San Antonio, TX

Find your accident and request a copy of your accident report from San Antonio, TX

Location Date/Time Vehicles Involved Description
Crash ID: 19443765 IH0010 , San Antonio, Bexar, TX, US
03/17/23 22:00 CHEVROLET 2014, MITSUBISHI 2020, VOLKSWAGEN 2019 Accident Leaves 1 Injured In 3 Vehicle Collision On IH0010 , San Antonio, Bexar, TX, US
Crash ID: 19443267 MERTON MINTER ST 7400, San Antonio, Bexar, TX, US
03/17/23 20:55 FORD 2002, TOYOTA 2008 Accident Leaves 1 Injured In accident On MERTON MINTER ST 7400, San Antonio, Bexar, TX, US
Crash ID: 19443299 SL0353 2900, San Antonio, Bexar, TX, US
03/17/23 20:00 FORD 2013, FORD 2018 Accident Leaves 1 Injured In accident On SL0353 2900, San Antonio, Bexar, TX, US
Crash ID: 19443401 E BASSE RD 180, San Antonio, Bexar, TX, US
03/17/23 18:30 HYUNDAI 2021, NISSAN 2018 Accident Leaves 1 Injured In accident On E BASSE RD 180, San Antonio, Bexar, TX, US
Crash ID: 19442643 S NEW BRAUNFELS AVE 1798, San Antonio, Bexar, TX, US
03/17/23 16:24 CHEVROLET 2004, FORD 2018 Accident Leaves 2 Injured In accident On S NEW BRAUNFELS AVE 1798, San Antonio, Bexar, TX, US
Last updated on: Mar 25, 2023
By: Accident Monitoring Team

Car Accident Reports

Depending on where your accident occurred there are potentially $count Police Agencies that could have attended your accident and completed the report.

ALL of these agencies use the the Texas DOT CRIS (Crash Report Information System) and so obtaining a copy of your report from any of them is relatively easy.

Emblem Agency/Department
badge Bexar County Law Enforcement
badge City Of Hill Country Village Police Department
badge San Antonio Police Department
badge University Of Texas Health Science Center At San Antonio Police Department

History of Accidents in San Antonio

The number of accidents in San Antonio from 2014 through 2018 has remained relatively static, though there has been overall growth over those five years. 2014 represents the lowest accident volume with 12,102 yearly accidents; 2015 and 2016 saw accident rates increase by around 2,000 more annually to a peak of 14,127. This figure began to recede over the next two years, leading to a drop to 13,466 in 2018. This is, however, still higher than 2014's accident rate.

San Antonio's overall higher accident rates are part of a national trend that began in 2015. As a result of lower unemployment and cheaper gasoline prices, more people are both buying new vehicles and spending more time on the road than ever before -- and research from the NHTSA backs this up. It remains to be seen if this trend continues through 2019 and beyond, but with gas prices beginning to creep back up and the economy showing signs of beginning to worsen, it may soon become too financially risky for Americans to continue to spend so much time on the road. This may result in accident rates to continue to decrease, both in San Antonio and across the United States overall.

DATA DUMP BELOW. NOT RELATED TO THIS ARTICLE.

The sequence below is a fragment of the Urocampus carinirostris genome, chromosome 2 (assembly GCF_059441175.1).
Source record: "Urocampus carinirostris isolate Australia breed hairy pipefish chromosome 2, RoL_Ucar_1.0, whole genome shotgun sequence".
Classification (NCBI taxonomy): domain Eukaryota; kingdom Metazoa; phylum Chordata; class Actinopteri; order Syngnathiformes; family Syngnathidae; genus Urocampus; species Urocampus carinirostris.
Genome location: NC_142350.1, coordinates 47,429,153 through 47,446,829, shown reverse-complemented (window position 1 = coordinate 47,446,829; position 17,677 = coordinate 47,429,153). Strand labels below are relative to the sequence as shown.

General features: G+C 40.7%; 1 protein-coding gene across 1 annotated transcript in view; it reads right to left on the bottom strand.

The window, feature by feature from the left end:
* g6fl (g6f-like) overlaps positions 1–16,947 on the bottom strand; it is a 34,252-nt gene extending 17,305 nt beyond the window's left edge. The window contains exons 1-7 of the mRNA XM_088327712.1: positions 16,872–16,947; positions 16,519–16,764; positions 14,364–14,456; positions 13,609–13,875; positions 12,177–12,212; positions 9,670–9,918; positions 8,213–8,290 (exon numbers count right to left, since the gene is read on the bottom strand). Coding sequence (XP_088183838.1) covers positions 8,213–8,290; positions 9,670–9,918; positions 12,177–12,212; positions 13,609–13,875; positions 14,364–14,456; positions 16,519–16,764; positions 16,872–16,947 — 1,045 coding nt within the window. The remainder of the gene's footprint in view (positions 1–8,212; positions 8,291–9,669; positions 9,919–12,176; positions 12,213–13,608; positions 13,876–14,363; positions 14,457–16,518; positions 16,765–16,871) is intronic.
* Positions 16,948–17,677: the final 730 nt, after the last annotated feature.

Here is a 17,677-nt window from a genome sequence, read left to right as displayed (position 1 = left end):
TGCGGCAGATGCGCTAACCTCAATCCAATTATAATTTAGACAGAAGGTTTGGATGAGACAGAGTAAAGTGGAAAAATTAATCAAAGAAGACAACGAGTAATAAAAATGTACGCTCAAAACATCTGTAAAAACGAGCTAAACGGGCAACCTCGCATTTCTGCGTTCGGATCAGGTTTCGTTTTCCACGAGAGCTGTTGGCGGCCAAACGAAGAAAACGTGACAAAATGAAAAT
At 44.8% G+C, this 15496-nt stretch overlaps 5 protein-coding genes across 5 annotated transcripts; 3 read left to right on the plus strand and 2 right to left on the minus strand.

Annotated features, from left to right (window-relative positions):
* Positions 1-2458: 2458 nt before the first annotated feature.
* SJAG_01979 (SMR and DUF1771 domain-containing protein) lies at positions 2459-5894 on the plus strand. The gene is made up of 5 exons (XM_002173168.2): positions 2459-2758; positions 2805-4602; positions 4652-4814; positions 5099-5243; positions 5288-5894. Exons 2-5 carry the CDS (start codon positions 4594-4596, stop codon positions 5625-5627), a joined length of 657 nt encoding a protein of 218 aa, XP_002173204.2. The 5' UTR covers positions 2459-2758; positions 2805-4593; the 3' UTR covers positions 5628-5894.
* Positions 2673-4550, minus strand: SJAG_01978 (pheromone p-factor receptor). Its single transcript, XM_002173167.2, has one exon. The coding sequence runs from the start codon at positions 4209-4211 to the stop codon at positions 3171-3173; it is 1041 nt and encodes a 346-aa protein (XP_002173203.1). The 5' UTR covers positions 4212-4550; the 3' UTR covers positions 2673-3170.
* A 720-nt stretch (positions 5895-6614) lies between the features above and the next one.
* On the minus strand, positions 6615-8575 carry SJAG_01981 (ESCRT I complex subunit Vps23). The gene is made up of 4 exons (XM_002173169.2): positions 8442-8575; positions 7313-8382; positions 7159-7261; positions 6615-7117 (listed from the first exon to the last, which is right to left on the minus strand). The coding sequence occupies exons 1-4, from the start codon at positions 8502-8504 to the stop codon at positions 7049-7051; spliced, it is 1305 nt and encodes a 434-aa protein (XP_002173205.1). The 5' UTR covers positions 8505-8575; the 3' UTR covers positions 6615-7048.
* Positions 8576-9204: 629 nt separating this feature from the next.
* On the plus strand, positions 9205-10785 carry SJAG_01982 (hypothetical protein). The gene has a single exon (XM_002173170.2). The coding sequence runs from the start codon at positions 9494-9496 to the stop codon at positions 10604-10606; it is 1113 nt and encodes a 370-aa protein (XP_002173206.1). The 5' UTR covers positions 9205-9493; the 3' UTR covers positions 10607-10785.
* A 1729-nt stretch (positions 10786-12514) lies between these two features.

History of Fatalities in San Antonio

While the number of accidents occurring in San Antonio over a five-year period have been higher overall, the number of fatalities that have arisen over the same period have actually decreased. 2014 was the deadliest year with 44 fatalities, but subsequent years have all been much safer in comparison. 2015 saw a drastic reduction as there were 9 fewer fatalities that year, and while 2016 and 2017 saw this figure increase slightly to 40 and 41 fatalities respectively, these years were still less fatal than 2014. Meanwhile, 2018 was the safest year, as there were only 28 fatalities.

This shows that, while accidents continue to occur in San Antonio, they have become less dangerous over the past five years. This is consistent with an overall trend in the United States, as vehicles become safer due to better technologies like supplemental restraint systems and more safety-oriented engineering designs. In fact, highway accident rates are still significantly lower than they have been in the past, with the US Bureau of Transportation Statistics revealing that while the US had an average of around 2 fatalities per 100 vehicle-miles in 1990, that figure today is much reduced to closer to 1.25 fatalities per 100 vehicle-miles as of 2015.

In other words, even though it's expected that a higher volume of vehicles on the road will lead to more accidents, there's no guarantee that those accidents will be as serious thanks to modern safety technologies. As this safety tech continues to advance, they are likely to continue to make roads less dangerous overall, regardless of how much traffic volume we have in San Antonio, any other Texas roads, or on highways in any other state of the Union.

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